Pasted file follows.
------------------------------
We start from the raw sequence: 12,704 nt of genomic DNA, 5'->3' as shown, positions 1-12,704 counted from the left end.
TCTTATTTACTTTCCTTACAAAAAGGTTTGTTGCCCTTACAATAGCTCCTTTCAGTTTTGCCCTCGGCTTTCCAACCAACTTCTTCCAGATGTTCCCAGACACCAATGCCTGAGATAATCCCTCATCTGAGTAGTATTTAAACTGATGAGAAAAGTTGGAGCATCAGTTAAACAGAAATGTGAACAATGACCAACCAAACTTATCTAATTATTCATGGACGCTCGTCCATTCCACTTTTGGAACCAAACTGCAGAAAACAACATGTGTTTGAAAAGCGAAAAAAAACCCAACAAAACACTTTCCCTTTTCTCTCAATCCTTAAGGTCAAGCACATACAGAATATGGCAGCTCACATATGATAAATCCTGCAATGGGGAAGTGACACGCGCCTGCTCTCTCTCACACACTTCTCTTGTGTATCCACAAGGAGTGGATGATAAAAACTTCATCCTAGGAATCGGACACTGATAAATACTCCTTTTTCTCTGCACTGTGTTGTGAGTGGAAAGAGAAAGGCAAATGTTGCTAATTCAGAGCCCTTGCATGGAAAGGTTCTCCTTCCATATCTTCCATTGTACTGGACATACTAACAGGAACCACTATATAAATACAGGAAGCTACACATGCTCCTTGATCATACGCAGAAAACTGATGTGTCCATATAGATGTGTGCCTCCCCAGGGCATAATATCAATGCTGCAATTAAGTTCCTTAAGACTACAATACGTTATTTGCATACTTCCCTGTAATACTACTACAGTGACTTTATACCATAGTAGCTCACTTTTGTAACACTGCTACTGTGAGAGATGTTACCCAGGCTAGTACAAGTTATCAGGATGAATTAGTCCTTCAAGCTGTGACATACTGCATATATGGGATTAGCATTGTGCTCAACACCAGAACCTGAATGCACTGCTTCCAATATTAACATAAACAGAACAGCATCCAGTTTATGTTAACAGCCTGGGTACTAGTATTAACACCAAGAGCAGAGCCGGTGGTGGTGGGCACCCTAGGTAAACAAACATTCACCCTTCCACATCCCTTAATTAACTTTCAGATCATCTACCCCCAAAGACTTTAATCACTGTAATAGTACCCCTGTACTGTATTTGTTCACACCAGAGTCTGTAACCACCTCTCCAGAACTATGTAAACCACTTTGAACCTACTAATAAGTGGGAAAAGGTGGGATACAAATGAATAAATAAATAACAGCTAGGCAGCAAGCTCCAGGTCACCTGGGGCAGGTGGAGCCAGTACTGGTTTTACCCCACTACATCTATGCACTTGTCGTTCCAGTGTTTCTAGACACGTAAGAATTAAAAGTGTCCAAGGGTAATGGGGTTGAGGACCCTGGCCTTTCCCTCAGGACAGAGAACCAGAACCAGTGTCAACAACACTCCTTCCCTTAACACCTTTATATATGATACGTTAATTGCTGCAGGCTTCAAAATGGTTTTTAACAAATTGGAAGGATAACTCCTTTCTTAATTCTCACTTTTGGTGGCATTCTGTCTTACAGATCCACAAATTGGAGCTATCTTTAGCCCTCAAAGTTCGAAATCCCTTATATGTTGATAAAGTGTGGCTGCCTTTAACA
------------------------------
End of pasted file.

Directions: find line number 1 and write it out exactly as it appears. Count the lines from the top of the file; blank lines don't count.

We start from the raw sequence: 12,704 nt of genomic DNA, 5'->3' as shown, positions 1-12,704 counted from the left end.